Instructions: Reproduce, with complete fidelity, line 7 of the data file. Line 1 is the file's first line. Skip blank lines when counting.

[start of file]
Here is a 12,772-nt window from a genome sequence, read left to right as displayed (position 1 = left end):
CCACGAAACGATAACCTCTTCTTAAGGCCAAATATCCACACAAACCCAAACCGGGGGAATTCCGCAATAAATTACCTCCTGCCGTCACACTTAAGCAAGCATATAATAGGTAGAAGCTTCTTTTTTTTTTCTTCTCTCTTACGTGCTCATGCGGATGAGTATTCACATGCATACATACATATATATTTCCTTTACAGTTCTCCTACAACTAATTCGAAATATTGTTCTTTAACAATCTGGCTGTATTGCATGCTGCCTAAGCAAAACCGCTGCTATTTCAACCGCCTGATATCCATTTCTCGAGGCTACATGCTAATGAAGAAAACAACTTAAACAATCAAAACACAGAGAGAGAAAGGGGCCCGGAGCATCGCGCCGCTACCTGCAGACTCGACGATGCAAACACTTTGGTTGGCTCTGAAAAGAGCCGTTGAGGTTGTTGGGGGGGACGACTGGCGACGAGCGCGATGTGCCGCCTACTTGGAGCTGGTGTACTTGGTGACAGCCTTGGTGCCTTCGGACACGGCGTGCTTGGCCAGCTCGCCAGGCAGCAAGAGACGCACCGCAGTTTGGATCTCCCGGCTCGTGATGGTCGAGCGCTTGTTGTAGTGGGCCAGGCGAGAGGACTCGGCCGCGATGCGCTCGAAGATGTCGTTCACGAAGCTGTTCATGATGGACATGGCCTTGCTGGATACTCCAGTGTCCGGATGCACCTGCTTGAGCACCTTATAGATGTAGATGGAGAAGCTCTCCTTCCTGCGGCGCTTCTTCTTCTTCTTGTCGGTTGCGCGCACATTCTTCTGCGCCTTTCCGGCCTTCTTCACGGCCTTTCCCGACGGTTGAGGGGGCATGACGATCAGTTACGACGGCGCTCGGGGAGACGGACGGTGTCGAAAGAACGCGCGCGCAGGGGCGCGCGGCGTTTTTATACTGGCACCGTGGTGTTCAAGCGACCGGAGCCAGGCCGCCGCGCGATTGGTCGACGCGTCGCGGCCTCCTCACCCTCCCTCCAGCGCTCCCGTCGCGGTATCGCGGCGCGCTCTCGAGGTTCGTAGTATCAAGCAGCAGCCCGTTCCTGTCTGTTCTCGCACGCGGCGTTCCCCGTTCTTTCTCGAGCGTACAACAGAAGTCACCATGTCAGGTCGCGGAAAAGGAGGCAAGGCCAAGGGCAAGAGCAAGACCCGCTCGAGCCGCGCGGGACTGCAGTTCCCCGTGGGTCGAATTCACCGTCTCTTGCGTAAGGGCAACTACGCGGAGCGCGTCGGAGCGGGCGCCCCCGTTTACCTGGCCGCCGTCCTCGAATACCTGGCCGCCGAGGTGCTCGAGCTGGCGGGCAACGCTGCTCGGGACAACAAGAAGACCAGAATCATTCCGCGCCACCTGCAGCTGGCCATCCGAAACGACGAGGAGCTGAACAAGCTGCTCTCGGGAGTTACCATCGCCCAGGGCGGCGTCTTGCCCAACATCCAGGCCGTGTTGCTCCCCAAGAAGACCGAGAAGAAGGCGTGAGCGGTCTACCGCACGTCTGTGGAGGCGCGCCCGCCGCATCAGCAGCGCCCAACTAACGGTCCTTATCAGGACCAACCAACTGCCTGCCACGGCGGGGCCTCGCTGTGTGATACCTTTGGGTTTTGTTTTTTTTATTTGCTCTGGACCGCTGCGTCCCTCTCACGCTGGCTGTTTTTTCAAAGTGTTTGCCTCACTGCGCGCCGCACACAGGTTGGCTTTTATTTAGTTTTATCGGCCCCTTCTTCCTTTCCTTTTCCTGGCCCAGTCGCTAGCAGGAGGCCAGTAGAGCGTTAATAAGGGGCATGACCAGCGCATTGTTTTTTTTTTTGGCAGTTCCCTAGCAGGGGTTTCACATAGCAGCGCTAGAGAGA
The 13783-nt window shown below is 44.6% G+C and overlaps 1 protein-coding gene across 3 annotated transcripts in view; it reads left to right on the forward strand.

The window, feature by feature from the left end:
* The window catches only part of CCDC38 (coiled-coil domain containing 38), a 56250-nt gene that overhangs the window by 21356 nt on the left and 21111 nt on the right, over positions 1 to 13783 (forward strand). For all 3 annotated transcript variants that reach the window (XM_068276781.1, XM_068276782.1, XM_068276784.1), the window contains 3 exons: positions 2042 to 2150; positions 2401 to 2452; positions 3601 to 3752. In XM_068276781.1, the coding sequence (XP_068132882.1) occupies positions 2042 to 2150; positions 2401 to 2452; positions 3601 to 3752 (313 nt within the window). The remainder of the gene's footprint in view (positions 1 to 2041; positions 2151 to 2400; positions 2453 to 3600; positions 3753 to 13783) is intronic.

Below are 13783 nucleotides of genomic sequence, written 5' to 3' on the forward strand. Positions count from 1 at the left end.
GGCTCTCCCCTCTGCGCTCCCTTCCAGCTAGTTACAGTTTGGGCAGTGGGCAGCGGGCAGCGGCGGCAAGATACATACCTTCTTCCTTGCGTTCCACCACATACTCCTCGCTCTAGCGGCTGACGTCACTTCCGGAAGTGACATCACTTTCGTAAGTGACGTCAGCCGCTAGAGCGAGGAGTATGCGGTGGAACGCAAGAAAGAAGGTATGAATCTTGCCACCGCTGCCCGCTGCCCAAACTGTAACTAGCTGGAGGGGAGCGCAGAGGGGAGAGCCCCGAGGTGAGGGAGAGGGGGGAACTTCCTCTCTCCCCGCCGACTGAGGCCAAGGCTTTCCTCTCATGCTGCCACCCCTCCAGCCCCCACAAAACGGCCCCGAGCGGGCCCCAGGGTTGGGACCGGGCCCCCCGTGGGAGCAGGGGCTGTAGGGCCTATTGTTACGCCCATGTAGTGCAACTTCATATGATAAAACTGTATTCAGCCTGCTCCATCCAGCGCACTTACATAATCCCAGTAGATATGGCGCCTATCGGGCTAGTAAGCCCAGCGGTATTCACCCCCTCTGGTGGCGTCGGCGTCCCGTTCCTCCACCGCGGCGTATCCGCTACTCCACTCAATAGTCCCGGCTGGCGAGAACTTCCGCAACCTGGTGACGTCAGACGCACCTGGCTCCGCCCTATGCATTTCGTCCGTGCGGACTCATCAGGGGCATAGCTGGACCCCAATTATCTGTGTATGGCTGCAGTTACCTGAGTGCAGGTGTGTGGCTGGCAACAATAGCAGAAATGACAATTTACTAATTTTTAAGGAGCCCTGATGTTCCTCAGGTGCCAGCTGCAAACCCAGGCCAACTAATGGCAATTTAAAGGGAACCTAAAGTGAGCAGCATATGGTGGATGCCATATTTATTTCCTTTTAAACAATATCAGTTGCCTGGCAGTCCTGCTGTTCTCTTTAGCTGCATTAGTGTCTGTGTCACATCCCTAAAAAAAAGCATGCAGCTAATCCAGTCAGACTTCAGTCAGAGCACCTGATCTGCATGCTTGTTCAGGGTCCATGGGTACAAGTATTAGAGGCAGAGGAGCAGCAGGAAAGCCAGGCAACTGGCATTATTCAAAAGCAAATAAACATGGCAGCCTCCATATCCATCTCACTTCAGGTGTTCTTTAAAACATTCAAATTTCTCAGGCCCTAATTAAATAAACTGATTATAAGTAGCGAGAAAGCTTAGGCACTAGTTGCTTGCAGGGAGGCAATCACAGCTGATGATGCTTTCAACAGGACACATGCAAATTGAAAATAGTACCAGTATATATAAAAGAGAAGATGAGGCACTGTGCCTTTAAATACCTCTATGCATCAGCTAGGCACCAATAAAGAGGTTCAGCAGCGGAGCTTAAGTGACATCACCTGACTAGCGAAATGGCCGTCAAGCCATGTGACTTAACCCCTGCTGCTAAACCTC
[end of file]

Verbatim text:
GGCTCTCCCCTCTGCGCTCCCTTCCAGCTAGTTACAGTTTGGGCAGTGGGCAGCGGGCAGCGGCGGCAAGATACATACCTTCTTCCTTGCGTTCCACCACATACTCCTCGCTCTAGCGGCTGACGTCACTTCCGGAAGTGACATCACTTTCGTAAGTGACGTCAGCCGCTAGAGCGAGGAGTATGCGGTGGAACGCAAGAAAGAAGGTATGAATCTTGCCACCGCTGCCCGCTGCCCAAACTGTAACTAGCTGGAGGGGAGCGCAGAGGGGAGAGCCCCGAGGTGAGGGAGAGGGGGGAACTTCCTCTCTCCCCGCCGACTGAGGCCAAGGCTTTCCTCTCATGCTGCCACCCCTCCAGCCCCCACAAAACGGCCCCGAGCGGGCCCCAGGGTTGGGACCGGGCCCCCCGTGGGAGCAGGGGCTGTAGGGCCTATTGTTACGCCCATGTAGTGCAACTTCATATGATAAAACTGTATTCAGCCTGCTCCATCCAGCGCACTTACATAATCCCAGTAGATATGGCGCCTATCGGGCTAGTAAGCCCAGCGGTATTCACCCCCTCTGGTGGCGTCGGCGTCCCGTTCCTCCACCGCGGCGTATCCGCTACTCCACTCAATAGTCCCGGCTGGCGAGAACTTCCGCAACCTGGTGACGTCAGACGCACCTGGCTCCGCCCTATGCATTTCGTCCGTGCGGACTCATCAGGGGCATAGCTGGACCCCAATTATCTGTGTATGGCTGCAGTTACCTGAGTGCAGGTGTGTGGCTGGCAACAATAGCAGAAATGACAATTTACTAATTTTTAAGGAGCCCTGATGTTCCTCAGGTGCCAGCTGCAAACCCAGGCCAACTAATGGCAATTTAAAGGGAACCTAAAGTGAGCAGCATATGGTGGATGCCATATTTATTTCCTTTTAAACAATATCAGTTGCCTGGCAGTCCTGCTGTTCTCTTTAGCTGCATTAGTGTCTGTGTCACATCCCTAAAAAAAAGCATGCAGCTAATCCAGTCAGACTTCAGTCAGAGCACCTGATCTGCATGCTTGTTCAGGGTCCATGGGTACAAGTATTAGAGGCAGAGGAGCAGCAGGAAAGCCAGGCAACTGGCATTATTCAAAAGCAAATAAACATGGCAGCCTCCATATCCATCTCACTTCAGGTGTTCTTTAAAACATTCAAATTTCTCAGGCCCTAATTAAATAAACTGATTATAAGTAGCGAGAAAGCTTAGGCACTAGTTGCTTGCAGGGAGGCAATCACAGCTGATGATGCTTTCAACAGGACACATGCAAATTGAAAATAGTACCAGTATATATAAAAGAGAAGATGAGGCACTGTGCCTTTAAATACCTCTATGCATCAGCTAGGCACCAATAAAGAGGTTCAGCAGCGGAGCTTAAGTGACATCACCTGACTAGCGAAATGGCCGTCAAGCCATGTGACTTAACCCCTGCTGCTAAACCTC